Public-safety LTE cell sites built by the Los Angeles Regional Interoperable Communications System (LA-RICS) were transferred last Friday to AT&T, which is FirstNet’s contractor to build and maintain the nationwide public-safety broadband network (NPSBN).

Although not executed until June 29 and announced today, the agreement to transfer the 76 public-safety LTE cell sites was made in mid-December, about two weeks before California Gov. Jerry Brown announced his decision to “opt-in” to FirstNet and let AT&T build the public-safety broadband system in accordance with FirstNet state plan.

Adding theses hardened public-safety LTE sites from LA-RICS should be a “big advantage” to AT&T and FirstNet as they try to convince first-responder entities in the Los Angeles area to subscribe to FirstNet services, according to LA-RICS Executive Director Scott Edson.

“I believe that most agencies in Los Angeles County will certainly take into account the robust and redundant network that AT&T has now absorbed from LA-RICS as they’re making their decision about what carrier network to go to,” Edson said during an interview with IWCE’s Urgent Communications.

The LA-RICS system was the largest of the early-builder public-safety LTE networks that FirstNet allowed to be built and played a key role in helping the FirstNet board develop its strategy to build the NPSBN, according to Chris Sambar, AT&T’s senior vice president for FirstNet.

“The LA-RICS team helped lead the way forward for the nationwide public safety broadband network, and we’re pleased to integrate these assets into FirstNet,” Sambar said in a prepared statement. “This will help us deliver the highest quality public-safety service experience to first responders across Los Angeles County, California and the nation.”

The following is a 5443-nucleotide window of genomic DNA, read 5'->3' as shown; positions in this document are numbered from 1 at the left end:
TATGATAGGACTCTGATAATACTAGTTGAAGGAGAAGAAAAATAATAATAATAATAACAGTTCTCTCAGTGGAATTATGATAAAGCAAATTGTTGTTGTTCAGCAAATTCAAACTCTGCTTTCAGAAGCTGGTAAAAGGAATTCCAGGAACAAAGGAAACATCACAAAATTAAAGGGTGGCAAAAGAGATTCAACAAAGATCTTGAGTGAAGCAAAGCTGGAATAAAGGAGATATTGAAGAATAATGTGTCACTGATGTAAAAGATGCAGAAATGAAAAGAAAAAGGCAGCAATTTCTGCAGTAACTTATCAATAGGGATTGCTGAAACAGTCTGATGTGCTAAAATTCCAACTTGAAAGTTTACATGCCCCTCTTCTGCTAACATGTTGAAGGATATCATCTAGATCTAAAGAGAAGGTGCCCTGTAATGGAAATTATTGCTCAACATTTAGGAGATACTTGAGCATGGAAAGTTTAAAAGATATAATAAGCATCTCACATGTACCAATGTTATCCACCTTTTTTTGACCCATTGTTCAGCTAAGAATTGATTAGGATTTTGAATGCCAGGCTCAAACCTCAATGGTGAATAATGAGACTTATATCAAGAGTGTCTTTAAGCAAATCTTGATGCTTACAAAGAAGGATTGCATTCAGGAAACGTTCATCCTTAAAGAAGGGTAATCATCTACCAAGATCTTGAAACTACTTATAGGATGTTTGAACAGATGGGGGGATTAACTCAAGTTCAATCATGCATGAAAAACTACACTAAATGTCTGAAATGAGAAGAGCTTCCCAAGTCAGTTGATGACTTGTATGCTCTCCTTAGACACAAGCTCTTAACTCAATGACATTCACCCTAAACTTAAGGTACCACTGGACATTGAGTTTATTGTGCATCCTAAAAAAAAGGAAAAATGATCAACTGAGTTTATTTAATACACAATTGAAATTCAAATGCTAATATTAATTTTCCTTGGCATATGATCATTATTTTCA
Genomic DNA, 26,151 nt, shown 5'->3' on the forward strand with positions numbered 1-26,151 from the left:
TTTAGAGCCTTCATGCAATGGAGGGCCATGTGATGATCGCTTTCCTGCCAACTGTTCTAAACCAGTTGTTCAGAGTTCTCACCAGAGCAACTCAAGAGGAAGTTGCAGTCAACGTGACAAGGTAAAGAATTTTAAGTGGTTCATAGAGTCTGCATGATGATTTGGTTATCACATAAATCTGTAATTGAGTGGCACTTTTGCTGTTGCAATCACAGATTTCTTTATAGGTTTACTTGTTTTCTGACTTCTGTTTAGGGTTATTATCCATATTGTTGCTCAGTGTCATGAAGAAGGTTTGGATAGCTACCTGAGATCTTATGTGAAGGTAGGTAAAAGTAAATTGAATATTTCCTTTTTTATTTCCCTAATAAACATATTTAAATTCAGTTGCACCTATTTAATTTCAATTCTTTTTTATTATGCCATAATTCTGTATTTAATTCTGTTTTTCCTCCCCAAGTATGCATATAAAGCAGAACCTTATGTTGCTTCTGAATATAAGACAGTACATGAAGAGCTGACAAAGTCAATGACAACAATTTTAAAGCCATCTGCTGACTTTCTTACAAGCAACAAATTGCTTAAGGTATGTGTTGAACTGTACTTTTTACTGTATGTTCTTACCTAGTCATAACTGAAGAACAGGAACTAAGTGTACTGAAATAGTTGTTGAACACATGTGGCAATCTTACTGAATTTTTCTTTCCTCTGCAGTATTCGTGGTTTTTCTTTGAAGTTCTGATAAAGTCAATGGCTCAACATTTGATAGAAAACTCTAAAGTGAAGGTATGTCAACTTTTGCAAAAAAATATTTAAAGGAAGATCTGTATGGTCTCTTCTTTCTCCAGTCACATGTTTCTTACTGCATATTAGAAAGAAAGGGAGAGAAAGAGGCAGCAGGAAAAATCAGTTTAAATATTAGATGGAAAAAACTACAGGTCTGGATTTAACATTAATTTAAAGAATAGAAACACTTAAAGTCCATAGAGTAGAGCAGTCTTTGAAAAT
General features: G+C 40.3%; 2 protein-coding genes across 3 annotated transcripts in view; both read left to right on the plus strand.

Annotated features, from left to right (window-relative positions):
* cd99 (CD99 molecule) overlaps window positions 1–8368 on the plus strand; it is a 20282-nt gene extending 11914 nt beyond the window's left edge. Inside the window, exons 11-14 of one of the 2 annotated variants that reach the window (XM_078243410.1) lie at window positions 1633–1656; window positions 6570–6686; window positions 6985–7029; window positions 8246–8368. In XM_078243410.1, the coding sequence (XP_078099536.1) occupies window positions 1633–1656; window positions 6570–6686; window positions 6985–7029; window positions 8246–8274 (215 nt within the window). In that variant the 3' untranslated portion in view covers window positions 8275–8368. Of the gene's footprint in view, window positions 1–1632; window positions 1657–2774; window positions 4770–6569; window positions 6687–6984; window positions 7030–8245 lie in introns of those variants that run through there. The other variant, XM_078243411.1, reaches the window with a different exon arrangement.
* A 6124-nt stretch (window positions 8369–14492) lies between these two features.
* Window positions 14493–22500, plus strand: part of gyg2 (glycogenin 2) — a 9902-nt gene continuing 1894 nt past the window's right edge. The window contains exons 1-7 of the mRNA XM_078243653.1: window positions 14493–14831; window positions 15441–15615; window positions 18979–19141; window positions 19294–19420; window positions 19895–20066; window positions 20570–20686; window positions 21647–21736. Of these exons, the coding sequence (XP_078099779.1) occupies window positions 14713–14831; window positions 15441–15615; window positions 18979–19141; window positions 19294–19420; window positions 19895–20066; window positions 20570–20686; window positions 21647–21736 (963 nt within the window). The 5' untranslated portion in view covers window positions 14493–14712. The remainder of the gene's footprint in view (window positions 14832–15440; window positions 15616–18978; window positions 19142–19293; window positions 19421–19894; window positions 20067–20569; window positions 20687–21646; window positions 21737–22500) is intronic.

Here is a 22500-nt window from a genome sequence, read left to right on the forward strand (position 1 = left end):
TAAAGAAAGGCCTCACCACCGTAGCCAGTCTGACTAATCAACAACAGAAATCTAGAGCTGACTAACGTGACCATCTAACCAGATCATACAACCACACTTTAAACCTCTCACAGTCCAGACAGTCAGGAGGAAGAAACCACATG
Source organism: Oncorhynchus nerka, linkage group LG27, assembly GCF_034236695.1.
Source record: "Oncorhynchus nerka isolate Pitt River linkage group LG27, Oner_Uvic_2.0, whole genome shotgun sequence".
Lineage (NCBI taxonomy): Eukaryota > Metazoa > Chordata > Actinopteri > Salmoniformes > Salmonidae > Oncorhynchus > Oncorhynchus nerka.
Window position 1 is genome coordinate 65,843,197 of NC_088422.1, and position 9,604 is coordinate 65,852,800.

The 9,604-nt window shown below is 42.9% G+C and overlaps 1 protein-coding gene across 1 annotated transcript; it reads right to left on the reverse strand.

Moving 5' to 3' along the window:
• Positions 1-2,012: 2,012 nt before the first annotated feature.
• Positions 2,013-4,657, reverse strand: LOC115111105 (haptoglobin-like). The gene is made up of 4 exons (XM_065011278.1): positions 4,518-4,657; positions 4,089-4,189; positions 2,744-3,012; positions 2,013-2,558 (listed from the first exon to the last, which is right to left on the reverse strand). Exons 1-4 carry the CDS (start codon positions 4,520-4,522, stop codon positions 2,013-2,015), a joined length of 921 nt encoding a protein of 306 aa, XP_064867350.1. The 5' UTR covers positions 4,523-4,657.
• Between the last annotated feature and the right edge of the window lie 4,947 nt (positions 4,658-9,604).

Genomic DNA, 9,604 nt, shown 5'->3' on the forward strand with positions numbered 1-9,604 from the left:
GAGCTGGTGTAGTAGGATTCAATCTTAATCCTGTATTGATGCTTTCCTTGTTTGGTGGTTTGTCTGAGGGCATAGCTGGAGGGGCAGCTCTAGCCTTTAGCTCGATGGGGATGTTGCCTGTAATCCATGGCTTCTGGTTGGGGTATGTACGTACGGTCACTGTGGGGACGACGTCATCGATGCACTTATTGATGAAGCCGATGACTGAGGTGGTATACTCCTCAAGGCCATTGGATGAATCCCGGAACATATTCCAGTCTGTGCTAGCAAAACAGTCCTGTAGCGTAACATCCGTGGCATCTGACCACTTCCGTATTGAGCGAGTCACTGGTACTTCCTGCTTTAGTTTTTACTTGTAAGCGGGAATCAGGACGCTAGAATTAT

FirstNet CEO Mike Poth echoed this sentiment.

“As one of the FirstNet Early Builder projects, LA-RICS helped to inform the planning of FirstNet through lessons learned,” Poth said in a prepared statement. “It is great to see the lessons learned put into practice as FirstNet is implemented in the state of California. We thank LA-RICS for their dedication to driving innovation for public safety.”

Under the terms of the transfer agreement, AT&T is paying LA-RICS $6 million for the network assets associated with the existing 76 LTE cell sites. In addition, AT&T will pay LA-RICS another $6 million to after LA-RICS builds another 26 LTE sites in Los Angeles County with leftover funds from the Broadband Technology Opportunity Program (BTOP) grant administered by the National Telecommunications and Information Administration (NTIA).

Edson said that LA-RICS officials hope to identify the additional 26 sites—from a list of 40 possibilities—by the end of month.

“Half of those [new 26 cell sites] will be in the mountains, so we’ll have broadband up there where we’re fighting fires,” Edson said.

All of the 26 sites are scheduled to be deployed by September 2020, with some of the sites also hosting network equipment associated with the new LA-RICS P25 system that is supposed to be completed by the end of 2019, Edson said.

In addition, the transfer agreement with AT&T calls for the carrier giant replace 3,300 existing LTE vehicular routers and provide $2.5 million worth of services to install new routers that are certified for FirstNet use, Edson said.

“The agencies that have these older routers now will continue to use the older routers as AT&T transitions them to the AT&T core,” he said. “Once they are transitioned and the new routers are available, then those agencies will make a business decision about what carrier they are going to use.”

Public-safety agencies using the LA-RICS system did not pay for the service, and most augmented the LA-RICS service with a subscription to a wireless carrier—typically Verizon or AT&T—that was used to address coverage gaps in the LA-RICS LTE network, Edson said.